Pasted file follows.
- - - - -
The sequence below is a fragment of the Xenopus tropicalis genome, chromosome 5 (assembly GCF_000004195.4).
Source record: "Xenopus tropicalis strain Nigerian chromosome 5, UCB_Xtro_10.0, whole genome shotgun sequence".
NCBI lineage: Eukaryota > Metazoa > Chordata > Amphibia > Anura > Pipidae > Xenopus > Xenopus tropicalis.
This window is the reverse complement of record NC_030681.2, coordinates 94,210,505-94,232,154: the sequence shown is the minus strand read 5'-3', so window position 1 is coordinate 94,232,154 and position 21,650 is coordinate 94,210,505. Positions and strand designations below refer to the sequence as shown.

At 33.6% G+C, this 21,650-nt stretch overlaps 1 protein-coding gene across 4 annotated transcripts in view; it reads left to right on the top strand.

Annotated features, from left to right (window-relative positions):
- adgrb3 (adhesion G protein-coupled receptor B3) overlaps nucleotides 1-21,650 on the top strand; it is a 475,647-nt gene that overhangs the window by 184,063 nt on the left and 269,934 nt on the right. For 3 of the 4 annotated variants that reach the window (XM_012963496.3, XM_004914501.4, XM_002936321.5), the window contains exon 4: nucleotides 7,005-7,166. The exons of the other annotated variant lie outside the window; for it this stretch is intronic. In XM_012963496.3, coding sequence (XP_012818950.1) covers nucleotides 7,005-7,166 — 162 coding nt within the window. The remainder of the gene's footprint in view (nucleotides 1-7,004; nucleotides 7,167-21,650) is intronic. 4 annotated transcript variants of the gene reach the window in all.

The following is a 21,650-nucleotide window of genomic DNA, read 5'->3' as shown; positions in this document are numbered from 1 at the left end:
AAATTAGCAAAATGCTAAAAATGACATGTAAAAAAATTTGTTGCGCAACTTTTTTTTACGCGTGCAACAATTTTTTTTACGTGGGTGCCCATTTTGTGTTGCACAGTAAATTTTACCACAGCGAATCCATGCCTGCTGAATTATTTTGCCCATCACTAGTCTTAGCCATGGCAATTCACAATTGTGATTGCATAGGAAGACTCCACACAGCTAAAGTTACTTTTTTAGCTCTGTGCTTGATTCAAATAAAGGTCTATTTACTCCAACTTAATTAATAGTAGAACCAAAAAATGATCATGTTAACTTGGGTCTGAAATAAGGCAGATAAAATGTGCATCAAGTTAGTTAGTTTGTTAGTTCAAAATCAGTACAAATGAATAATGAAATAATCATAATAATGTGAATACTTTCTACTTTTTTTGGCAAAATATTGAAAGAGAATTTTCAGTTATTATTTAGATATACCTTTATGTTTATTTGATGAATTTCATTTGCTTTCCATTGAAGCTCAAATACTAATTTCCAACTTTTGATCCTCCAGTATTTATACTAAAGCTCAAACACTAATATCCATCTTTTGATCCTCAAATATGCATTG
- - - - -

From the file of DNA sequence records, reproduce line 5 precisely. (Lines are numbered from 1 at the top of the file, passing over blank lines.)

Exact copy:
At 33.6% G+C, this 21,650-nt stretch overlaps 1 protein-coding gene across 4 annotated transcripts in view; it reads left to right on the top strand.